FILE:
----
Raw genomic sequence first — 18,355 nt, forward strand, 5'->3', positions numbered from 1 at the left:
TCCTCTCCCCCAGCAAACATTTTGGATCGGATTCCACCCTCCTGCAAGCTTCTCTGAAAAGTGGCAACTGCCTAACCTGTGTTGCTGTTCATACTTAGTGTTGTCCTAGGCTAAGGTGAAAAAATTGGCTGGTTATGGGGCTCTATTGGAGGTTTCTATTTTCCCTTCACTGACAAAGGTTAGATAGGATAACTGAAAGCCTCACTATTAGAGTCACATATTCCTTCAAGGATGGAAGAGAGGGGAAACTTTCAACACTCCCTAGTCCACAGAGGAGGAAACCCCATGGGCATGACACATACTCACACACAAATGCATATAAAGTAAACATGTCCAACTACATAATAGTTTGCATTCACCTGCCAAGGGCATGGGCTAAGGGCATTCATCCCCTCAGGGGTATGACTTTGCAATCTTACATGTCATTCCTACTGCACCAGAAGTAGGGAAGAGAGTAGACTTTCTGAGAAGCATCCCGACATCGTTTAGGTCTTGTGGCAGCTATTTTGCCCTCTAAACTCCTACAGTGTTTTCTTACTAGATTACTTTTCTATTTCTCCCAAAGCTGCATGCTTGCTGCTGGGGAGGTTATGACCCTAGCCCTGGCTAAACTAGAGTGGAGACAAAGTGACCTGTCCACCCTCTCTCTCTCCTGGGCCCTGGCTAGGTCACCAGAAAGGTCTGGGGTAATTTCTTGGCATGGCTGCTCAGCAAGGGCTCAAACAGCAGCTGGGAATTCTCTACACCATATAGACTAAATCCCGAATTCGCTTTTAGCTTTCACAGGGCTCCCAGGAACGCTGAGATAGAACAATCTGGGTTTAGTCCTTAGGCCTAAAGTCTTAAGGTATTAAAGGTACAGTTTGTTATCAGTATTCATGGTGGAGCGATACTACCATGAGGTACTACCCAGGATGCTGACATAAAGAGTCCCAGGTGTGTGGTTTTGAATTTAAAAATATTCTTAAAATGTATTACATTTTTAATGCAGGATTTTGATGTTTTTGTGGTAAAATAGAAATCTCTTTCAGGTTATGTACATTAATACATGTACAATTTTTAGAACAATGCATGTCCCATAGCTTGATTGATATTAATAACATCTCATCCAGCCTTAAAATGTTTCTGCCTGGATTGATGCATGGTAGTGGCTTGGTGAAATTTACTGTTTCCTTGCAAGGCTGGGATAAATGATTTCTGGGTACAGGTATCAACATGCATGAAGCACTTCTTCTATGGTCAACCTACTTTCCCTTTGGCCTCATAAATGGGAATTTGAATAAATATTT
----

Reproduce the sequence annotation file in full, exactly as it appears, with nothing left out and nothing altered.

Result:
Raw genomic sequence first — 18,355 nt, forward strand, 5'->3', positions numbered from 1 at the left:
TCCTCTCCCCCAGCAAACATTTTGGATCGGATTCCACCCTCCTGCAAGCTTCTCTGAAAAGTGGCAACTGCCTAACCTGTGTTGCTGTTCATACTTAGTGTTGTCCTAGGCTAAGGTGAAAAAATTGGCTGGTTATGGGGCTCTATTGGAGGTTTCTATTTTCCCTTCACTGACAAAGGTTAGATAGGATAACTGAAAGCCTCACTATTAGAGTCACATATTCCTTCAAGGATGGAAGAGAGGGGAAACTTTCAACACTCCCTAGTCCACAGAGGAGGAAACCCCATGGGCATGACACATACTCACACACAAATGCATATAAAGTAAACATGTCCAACTACATAATAGTTTGCATTCACCTGCCAAGGGCATGGGCTAAGGGCATTCATCCCCTCAGGGGTATGACTTTGCAATCTTACATGTCATTCCTACTGCACCAGAAGTAGGGAAGAGAGTAGACTTTCTGAGAAGCATCCCGACATCGTTTAGGTCTTGTGGCAGCTATTTTGCCCTCTAAACTCCTACAGTGTTTTCTTACTAGATTACTTTTCTATTTCTCCCAAAGCTGCATGCTTGCTGCTGGGGAGGTTATGACCCTAGCCCTGGCTAAACTAGAGTGGAGACAAAGTGACCTGTCCACCCTCTCTCTCTCCTGGGCCCTGGCTAGGTCACCAGAAAGGTCTGGGGTAATTTCTTGGCATGGCTGCTCAGCAAGGGCTCAAACAGCAGCTGGGAATTCTCTACACCATATAGACTAAATCCCGAATTCGCTTTTAGCTTTCACAGGGCTCCCAGGAACGCTGAGATAGAACAATCTGGGTTTAGTCCTTAGGCCTAAAGTCTTAAGGTATTAAAGGTACAGTTTGTTATCAGTATTCATGGTGGAGCGATACTACCATGAGGTACTACCCAGGATGCTGACATAAAGAGTCCCAGGTGTGTGGTTTTGAATTTAAAAATATTCTTAAAATGTATTACATTTTTAATGCAGGATTTTGATGTTTTTGTGGTAAAATAGAAATCTCTTTCAGGTTATGTACATTAATACATGTACAATTTTTAGAACAATGCATGTCCCATAGCTTGATTGATATTAATAACATCTCATCCAGCCTTAAAATGTTTCTGCCTGGATTGATGCATGGTAGTGGCTTGGTGAAATTTACTGTTTCCTTGCAAGGCTGGGATAAATGATTTCTGGGTACAGGTATCAACATGCATGAAGCACTTCTTCTATGGTCAACCTACTTTCCCTTTGGCCTCATAAATGGGAATTTGAATAAATATTT